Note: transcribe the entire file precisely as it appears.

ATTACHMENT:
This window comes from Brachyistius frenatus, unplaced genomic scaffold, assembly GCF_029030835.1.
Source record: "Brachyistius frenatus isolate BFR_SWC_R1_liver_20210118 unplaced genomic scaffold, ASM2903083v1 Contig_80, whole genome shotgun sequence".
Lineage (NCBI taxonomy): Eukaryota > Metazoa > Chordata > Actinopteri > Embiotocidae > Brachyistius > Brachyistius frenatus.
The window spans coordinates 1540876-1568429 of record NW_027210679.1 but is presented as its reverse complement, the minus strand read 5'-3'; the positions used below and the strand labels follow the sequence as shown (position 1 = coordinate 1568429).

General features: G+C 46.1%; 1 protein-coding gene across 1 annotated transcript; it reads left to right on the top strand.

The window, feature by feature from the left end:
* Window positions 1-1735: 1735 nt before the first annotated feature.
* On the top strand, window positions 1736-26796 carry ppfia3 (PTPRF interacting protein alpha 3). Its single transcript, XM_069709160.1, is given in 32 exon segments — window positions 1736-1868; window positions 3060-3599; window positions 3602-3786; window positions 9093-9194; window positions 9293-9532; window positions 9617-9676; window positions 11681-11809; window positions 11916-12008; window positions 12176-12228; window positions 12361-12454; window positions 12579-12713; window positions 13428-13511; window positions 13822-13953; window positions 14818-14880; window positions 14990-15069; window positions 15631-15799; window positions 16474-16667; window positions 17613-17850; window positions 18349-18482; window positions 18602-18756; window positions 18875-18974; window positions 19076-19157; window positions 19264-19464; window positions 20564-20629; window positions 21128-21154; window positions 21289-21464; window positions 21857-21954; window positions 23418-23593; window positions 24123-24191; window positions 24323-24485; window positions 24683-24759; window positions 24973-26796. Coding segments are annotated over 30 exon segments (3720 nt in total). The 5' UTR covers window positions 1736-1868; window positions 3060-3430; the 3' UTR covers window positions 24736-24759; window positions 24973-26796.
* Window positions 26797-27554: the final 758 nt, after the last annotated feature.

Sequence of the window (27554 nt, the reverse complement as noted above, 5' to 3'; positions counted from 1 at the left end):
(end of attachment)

This window comes from Brachyistius frenatus, unplaced genomic scaffold, assembly GCF_029030835.1.
Source record: "Brachyistius frenatus isolate BFR_SWC_R1_liver_20210118 unplaced genomic scaffold, ASM2903083v1 Contig_80, whole genome shotgun sequence".
Lineage (NCBI taxonomy): Eukaryota > Metazoa > Chordata > Actinopteri > Embiotocidae > Brachyistius > Brachyistius frenatus.
The window spans coordinates 1540876-1568429 of record NW_027210679.1 but is presented as its reverse complement, the minus strand read 5'-3'; the positions used below and the strand labels follow the sequence as shown (position 1 = coordinate 1568429).

General features: G+C 46.1%; 1 protein-coding gene across 1 annotated transcript; it reads left to right on the top strand.

The window, feature by feature from the left end:
* Window positions 1-1735: 1735 nt before the first annotated feature.
* On the top strand, window positions 1736-26796 carry ppfia3 (PTPRF interacting protein alpha 3). Its single transcript, XM_069709160.1, is given in 32 exon segments — window positions 1736-1868; window positions 3060-3599; window positions 3602-3786; window positions 9093-9194; window positions 9293-9532; window positions 9617-9676; window positions 11681-11809; window positions 11916-12008; window positions 12176-12228; window positions 12361-12454; window positions 12579-12713; window positions 13428-13511; window positions 13822-13953; window positions 14818-14880; window positions 14990-15069; window positions 15631-15799; window positions 16474-16667; window positions 17613-17850; window positions 18349-18482; window positions 18602-18756; window positions 18875-18974; window positions 19076-19157; window positions 19264-19464; window positions 20564-20629; window positions 21128-21154; window positions 21289-21464; window positions 21857-21954; window positions 23418-23593; window positions 24123-24191; window positions 24323-24485; window positions 24683-24759; window positions 24973-26796. Coding segments are annotated over 30 exon segments (3720 nt in total). The 5' UTR covers window positions 1736-1868; window positions 3060-3430; the 3' UTR covers window positions 24736-24759; window positions 24973-26796.
* Window positions 26797-27554: the final 758 nt, after the last annotated feature.

Sequence of the window (27554 nt, the reverse complement as noted above, 5' to 3'; positions counted from 1 at the left end):